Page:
Over the years I have used different tools for coding, compiling, flashing and debugging applications (mostly assembler and C) on what we nowadays call 'embedded systems' or even IoT devices... I'll skip the old days when I used special high-voltage programmers and UV light for EPROMS with 2 to 16KB memory, the 27xx series as they were called with a 24-pin wide DIP footprint.

Development platforms for embedded devices come in many shapes and sizes. Some open source, some commercial. Some focused on easy installation and usage for novice users, some supporting only one manufacturer's systems, and others aim to provide a wide range of languages, build environments and target systems. I state some opinions in this article, but there is a tool for every need and what works for me may not work for you.

Atmel Studio (a customized Visual Studio based IDE provided by Atmel) and WinAVR have been the default tools for programming the Atmel AVR MCU's. Atmel Studio works well with the AVR and ARM devices. The 6.x release (based on VS2010) was a bit buggy from time to time, the 7.x release is much more stable. However, it only supports Atmel devices and boards and assembler support is somewhat limited. Since I recently ordered some ESP8266 WiFi SoC's, which have their own toolchain and libraries, it was time to look for new tools of the trade.

New kid on the block

Having used Eclipse occasionally for PHP and Java development, it was an obvious candidate for 'embedded programming'. It is a solid open source IDE with broad community support and lot's of flexibility and add-ons. Although it's GUI feels a bit old-fashioned, it works well. But then I stumbled upon Atom and PlatformIO. After a quick test run, I decided to give it a go. Atom is a highly extensible open source editor with strong IDE aspirations, and although there is a learning curve to get to know all the feature rich packages and options, it is stable and fast. As the Atom developers say, it's "A hackable text editor for the 21st Century, designed to be deeply customizable". See atom.io for more information. Since is built on Electron, a cross platform framework, Atom is available for all major platforms (Windows, Mac OSX, Linux). It can even run on a RaspberryPi if you like. At the time of writing this blog post, version 1.7.2 is the current version.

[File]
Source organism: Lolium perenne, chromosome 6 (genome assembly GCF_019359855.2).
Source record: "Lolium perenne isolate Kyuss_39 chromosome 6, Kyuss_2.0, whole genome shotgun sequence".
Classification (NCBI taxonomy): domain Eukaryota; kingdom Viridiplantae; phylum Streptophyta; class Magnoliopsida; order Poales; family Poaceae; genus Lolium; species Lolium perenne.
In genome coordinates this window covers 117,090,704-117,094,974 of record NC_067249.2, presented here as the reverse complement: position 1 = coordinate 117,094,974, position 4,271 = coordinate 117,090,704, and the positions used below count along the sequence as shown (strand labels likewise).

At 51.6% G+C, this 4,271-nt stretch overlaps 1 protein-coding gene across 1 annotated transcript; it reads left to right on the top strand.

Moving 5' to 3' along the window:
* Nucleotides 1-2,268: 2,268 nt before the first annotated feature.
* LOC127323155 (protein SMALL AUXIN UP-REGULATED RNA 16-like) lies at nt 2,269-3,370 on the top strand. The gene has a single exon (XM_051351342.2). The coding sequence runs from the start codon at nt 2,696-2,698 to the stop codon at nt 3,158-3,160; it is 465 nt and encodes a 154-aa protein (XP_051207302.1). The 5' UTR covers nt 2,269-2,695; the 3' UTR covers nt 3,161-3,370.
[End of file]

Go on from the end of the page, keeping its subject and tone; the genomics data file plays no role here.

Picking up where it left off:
Atom has a lot of extensions and packages that are managed through the Atom Package Manager (APM), and one of particular interest is PlatformIO; more on that shortly. For the power users among us that don't like to walk trough a cascade of dropdown menus, it also has a command palette where you can just start typing a command with autocomplete and search for commands. If you hit ctrl-shift-P (cmd-shift-P on OS X), it will pop up. You can select various themes to change the look of Atom and even the syntax highlighting can be fully customized. I prefer a dark background as it is easier on my old eyes. Atom can work with individual files or complete directories, using the File -> Open Folder menu. You are presented with a tree view of the directories and can have multiple files open.

Developing for different MCU's

One of the challenges you face when working with different types of microcontrollers and boards, like Atmel's AVR, various Arduino clones or ESP8266 WiFi SoC based devices, is to deal with all the different libraries, toolchains, frameworks, programmers and debuggers. You can easily end up with different development environments for each. Arduino has its own IDE, Atmel provides Atmel Studio, etc. The guys behind PlatformIO are solving that for us by doing all the hard work. PlatformIO supports a lot of boards (200+), platforms (15+) and frameworks out-of-the-box and when you select a board/controller, it will take care of the toolchain, libraries, framework and debugger for you. PlatformIO started as a Command Line based solution for easy library and toolchain management, and could be used with well known IDE’s like Eclipse or Visual Studio. Recently they’ve released a version with built-in IDE based on the Atom editor. That's the one I am using right now. In fact I write this blog post with Atom.